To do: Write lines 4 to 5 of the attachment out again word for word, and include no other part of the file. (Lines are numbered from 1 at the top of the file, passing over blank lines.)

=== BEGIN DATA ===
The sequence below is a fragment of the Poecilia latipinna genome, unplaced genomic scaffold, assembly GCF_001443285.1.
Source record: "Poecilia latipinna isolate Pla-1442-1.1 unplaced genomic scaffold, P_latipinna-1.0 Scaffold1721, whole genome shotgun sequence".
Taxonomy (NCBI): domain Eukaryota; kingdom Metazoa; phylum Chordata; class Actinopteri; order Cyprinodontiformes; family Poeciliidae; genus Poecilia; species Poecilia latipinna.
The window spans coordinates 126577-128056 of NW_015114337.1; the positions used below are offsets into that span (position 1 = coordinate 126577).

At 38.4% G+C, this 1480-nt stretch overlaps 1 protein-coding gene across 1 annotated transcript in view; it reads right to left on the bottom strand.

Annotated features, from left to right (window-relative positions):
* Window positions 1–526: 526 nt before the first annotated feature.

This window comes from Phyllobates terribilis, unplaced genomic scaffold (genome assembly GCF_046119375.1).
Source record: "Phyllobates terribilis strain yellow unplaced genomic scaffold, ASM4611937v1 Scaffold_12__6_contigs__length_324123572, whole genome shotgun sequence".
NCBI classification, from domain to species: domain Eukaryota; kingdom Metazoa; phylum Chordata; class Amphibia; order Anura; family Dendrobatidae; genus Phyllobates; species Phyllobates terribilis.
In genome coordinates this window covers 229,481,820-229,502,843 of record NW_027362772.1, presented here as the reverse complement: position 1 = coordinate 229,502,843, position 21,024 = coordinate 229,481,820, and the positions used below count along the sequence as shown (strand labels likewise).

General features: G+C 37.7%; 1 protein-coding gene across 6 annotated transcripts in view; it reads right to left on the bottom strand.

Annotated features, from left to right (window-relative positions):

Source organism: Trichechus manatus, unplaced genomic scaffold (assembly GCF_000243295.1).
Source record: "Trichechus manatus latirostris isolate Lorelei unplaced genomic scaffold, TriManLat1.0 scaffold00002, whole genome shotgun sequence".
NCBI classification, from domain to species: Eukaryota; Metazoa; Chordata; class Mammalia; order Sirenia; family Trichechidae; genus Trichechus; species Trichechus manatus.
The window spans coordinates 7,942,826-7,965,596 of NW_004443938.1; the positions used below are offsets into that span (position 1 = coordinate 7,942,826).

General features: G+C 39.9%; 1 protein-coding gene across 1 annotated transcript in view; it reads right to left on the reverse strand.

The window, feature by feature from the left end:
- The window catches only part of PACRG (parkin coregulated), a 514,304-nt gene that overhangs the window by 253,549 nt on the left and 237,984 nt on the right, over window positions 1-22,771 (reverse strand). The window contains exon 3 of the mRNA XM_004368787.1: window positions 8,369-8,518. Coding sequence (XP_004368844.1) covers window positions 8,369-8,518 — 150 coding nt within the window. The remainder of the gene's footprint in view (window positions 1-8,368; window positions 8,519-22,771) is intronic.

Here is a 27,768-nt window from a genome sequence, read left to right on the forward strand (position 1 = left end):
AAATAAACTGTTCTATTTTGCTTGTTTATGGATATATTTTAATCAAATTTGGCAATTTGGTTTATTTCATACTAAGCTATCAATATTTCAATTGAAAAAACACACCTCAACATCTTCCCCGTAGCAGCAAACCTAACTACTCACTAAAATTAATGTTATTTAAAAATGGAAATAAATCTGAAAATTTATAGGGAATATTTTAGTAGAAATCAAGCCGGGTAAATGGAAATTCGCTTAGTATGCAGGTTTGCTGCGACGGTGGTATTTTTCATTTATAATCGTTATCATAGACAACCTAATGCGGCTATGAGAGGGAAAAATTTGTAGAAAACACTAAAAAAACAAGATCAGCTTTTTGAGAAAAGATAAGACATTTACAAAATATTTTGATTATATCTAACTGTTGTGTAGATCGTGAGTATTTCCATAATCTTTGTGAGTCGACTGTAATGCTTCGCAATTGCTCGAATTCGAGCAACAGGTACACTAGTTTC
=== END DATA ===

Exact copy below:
The window spans coordinates 126577-128056 of NW_015114337.1; the positions used below are offsets into that span (position 1 = coordinate 126577).

At 38.4% G+C, this 1480-nt stretch overlaps 1 protein-coding gene across 1 annotated transcript in view; it reads right to left on the bottom strand.